Faxon Dean Atherton
Faxon Dean Atherton (1815–1877) A native of Masschusetts, Atherton first came to the Pacific coast in 1834 to engage in trade at Valparaiso, Chile. He settled in Valparaiso in 1840 and became a successful merchant dealing in hides and tallow, foodstuffs, and other commodities. Eventually he became one of the wealthiest men on the Pacific coast
From 1836-38 Atherton worked as a clerk for Alpheus B. Thompson, an early California merchant and Dan’s brother-in-law. During those eventful years, he kept a diary in which he faithfully recorded his experiences and impressions of Mexican California. Atherton made many friends in California including Thomas O. Larkin with whom he was to be associated in several real estate and commercial ventures. In 1860 Atherton moved to California; he liquidated his assets in Valparaiso and reinvested his money in California. He included among his real estate purchases his estate in San Mateo County which he called Valparaiso Park; the land now forms much of present-day town of Atherton.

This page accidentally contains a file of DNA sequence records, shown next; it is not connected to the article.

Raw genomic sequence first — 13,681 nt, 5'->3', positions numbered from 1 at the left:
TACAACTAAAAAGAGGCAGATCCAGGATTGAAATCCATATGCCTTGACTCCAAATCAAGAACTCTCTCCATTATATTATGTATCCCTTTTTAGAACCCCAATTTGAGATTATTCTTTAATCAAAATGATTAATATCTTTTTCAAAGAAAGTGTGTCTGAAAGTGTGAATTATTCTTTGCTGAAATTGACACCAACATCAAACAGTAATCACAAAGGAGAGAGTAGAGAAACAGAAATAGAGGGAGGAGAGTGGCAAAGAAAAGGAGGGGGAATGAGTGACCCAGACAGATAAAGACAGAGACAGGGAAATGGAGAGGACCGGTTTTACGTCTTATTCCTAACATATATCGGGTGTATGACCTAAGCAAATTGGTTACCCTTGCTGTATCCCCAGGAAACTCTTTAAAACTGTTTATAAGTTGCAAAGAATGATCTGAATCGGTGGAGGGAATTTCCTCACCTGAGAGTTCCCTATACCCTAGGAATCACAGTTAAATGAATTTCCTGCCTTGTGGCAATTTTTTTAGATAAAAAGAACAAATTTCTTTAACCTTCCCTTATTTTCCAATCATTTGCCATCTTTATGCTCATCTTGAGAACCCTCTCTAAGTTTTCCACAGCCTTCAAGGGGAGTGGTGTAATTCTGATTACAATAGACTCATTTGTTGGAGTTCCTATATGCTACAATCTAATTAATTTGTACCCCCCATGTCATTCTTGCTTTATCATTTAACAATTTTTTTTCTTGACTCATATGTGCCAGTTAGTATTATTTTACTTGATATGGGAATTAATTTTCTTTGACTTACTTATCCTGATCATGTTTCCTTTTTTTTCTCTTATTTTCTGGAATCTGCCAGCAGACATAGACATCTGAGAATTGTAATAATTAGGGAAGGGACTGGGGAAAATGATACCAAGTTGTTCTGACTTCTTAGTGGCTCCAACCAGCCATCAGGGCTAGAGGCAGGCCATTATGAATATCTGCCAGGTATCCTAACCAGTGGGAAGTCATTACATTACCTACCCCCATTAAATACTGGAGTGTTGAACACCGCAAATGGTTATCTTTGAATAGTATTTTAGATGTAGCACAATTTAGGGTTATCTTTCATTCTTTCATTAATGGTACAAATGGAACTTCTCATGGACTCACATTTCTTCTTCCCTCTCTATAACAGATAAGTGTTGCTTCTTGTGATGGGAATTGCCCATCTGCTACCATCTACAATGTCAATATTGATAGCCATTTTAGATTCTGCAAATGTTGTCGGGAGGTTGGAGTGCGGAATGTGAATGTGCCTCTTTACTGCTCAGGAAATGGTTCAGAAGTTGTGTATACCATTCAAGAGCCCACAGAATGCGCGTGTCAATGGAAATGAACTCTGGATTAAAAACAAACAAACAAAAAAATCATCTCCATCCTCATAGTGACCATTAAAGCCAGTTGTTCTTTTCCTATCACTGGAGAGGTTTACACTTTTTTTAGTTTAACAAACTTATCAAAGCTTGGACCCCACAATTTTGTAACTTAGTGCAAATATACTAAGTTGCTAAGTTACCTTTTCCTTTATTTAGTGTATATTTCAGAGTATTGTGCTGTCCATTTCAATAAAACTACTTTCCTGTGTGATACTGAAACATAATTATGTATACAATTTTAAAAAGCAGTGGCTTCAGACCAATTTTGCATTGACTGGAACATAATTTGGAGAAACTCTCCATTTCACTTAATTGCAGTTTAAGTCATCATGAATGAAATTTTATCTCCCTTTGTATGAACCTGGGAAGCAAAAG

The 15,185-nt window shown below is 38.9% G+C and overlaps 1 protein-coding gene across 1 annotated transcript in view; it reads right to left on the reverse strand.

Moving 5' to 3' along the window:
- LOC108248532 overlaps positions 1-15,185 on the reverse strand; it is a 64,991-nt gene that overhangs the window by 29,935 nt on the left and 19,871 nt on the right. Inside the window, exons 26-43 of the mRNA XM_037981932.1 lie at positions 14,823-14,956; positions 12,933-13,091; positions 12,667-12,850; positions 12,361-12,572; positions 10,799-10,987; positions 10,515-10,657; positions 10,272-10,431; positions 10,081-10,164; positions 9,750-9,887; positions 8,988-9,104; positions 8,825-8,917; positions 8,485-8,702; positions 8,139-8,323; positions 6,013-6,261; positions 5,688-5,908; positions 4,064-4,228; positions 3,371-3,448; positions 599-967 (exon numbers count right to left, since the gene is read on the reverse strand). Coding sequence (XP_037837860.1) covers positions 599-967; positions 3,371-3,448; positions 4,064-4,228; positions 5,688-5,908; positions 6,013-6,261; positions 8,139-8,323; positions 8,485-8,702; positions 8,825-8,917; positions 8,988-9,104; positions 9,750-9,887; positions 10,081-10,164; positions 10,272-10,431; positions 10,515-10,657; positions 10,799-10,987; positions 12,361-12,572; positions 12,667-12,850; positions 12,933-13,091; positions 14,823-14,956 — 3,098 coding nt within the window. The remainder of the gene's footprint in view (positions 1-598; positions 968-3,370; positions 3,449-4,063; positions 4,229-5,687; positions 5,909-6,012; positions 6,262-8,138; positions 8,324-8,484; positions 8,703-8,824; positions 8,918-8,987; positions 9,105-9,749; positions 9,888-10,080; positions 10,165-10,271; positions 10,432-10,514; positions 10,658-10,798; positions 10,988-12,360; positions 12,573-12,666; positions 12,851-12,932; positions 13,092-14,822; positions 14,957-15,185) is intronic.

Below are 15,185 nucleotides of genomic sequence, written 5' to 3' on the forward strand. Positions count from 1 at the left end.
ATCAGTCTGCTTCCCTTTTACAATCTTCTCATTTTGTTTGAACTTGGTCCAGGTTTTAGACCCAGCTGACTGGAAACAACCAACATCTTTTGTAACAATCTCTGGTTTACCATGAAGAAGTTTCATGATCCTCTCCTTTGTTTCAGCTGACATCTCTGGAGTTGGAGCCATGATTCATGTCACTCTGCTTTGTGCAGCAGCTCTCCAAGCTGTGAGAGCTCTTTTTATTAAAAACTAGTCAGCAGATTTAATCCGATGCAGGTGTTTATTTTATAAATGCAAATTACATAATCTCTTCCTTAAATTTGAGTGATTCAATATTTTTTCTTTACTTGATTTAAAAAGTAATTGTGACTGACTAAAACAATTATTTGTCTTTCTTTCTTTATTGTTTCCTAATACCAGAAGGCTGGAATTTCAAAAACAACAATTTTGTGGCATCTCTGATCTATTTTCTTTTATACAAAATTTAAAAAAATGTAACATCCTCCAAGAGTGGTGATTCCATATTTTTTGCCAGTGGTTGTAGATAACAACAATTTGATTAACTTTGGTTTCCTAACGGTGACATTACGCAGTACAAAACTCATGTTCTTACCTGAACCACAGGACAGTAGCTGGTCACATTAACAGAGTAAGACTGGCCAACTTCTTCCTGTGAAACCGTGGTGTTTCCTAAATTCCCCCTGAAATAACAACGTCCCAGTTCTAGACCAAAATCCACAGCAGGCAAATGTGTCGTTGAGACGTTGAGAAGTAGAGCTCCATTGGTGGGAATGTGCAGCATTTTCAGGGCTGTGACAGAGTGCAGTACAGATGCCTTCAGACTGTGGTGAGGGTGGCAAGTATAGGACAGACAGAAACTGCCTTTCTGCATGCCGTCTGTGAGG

Atherton was one of the earliest visitors to the Rancho Nipomo in early March of 1838. His visit was marked by tragedy, when his travel guide, Thomas Stuart, had a dispute and stabbed “Bill,” a black man employed by Dana. Captain baptized Bill “at the point of death” and along with Atherton took Bill’s body and Stuart to the Mission La Purisima on March 10, 1838.